|Information about Measure|
|Affiliation||Center for Global Mental Health|
|Other means of contacting author (e.g., website, Academia.edu, ResearchGate)||https://www.researchgate.net/profile/Mark_Jordans|
|Mental health assessment tool that was adapted/developed/validated||Child Psychosocial Distress Screener (CPDS)|
|Mental health condition assessed||Trauma- and Stressor-Related Disorders|
|Idiom of distress included, if any||Not Applicable|
|Lifestage of interest||Childhood or Adolescence|
|Age range (age – age)||7-17|
|Country or countries where tool was developed/adapted/validated||Burundi|
|Language(s) of the adapted/developed/validated tool||Kirundi|
|Clinical or community sample?||Community|
|Subpopulation in which tool was developed/validated (e.g., tool was developed and tested among middle-class women)?||—|
|Development procedures||Culturally adapted, validated, and locally developed|
|If validated, what was the gold standard?||—|
|Description of other development procedures, if applicable||Based on clinical experience and a literature review, the study authors developed an initial set of eight items assessing traumatic and current distress, protective factors, and academic functioning. These were translated into Kirundi, reviewed, and blindly back-translated. This instrument was pilot-tested in focus groups with local community members and modified to include additional probes based on feedback. The final instrument was then field-tested in a community sample of children (n=2,240), and a smaller subsample (n=65) were administered a clinical psychosocial assessment and the Schedule for Affective Disorders and Schizophrenia for School-Age Children (K–SADS) by a psychiatrist.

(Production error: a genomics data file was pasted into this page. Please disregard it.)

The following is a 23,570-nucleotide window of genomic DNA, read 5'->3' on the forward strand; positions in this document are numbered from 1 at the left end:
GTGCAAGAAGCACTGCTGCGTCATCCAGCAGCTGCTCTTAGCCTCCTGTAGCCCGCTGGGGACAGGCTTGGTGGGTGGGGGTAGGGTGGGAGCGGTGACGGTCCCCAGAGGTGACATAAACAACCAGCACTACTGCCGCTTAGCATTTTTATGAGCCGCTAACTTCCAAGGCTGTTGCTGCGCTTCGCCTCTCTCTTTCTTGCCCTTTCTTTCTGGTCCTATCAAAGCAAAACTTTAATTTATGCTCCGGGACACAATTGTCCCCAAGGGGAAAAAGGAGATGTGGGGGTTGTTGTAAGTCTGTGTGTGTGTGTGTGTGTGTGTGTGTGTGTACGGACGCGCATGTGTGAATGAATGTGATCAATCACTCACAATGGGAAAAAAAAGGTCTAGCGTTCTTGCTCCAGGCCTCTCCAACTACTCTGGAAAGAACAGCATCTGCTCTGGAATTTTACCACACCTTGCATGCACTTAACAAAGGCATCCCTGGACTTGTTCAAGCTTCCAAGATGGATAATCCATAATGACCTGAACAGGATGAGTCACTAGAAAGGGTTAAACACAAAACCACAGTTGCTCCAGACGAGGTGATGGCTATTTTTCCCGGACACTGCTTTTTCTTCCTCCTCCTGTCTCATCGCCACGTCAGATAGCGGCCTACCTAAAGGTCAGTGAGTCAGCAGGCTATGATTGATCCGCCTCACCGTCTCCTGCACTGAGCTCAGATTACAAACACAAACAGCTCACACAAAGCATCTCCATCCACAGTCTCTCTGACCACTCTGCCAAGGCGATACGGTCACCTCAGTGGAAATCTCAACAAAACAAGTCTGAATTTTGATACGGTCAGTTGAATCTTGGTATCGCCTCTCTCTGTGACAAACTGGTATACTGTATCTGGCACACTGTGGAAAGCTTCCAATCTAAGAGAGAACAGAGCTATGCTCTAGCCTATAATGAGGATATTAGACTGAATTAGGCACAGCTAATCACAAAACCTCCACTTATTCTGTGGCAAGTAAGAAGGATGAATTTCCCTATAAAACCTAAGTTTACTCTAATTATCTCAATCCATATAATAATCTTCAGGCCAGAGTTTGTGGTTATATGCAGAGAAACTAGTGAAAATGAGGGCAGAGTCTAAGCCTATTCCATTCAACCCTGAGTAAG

Reliability for the final seven-item measure was low (Cronbach’s alpha =..53) but the inclusion of subquestions increased reliability to good (.88). Test–retest analyses demonstrated a Spearman–Brown coefficient of .83 ( p< .001) and Pearson correlation of .71 ( p <.001).
CPDS total scores were able to significantly distinguish between children with clinical diagnoses using the K-SADS (p<.001).
|Other information about tool (e.g., additional psychometrics [NPV, PPV, Youden’s index, diagnostic odds ratio])|
|Links to development/adaptation/validation studies and/or previous studies using the tool||Jordans, M. J., Ventevogel, P., Komproe, I. H., Tol, W. A., & de Jong, J. T. (2008). Development and validation of the child psychosocial distress screener in Burundi. American Journal of Orthopsychiatry, 78(3), 290-299.|
|Notes when administering the tool||The tool should be administered verbally by a trained research assistant who is fluent in Kirundi. The tool consists of seven items, five for the child and two for the child’s teacher. The child items ask for exposure to traumatic events, appraised traumatic distress, current distress, perceived social support, and coping. The teacher items ask for observed distress within the school setting and school attendance (see Appendix in the cited article for the full questionnaire).|
https://thefpr.org/wp-content/uploads/fpr-horizontal-130-crop.png 0 0 Kathy Trang https://thefpr.org/wp-content/uploads/fpr-horizontal-130-crop.png Kathy Trang2019-06-05 17:08:162020-07-31 19:24:10Child Psychosocial Distress Screener (CPDS)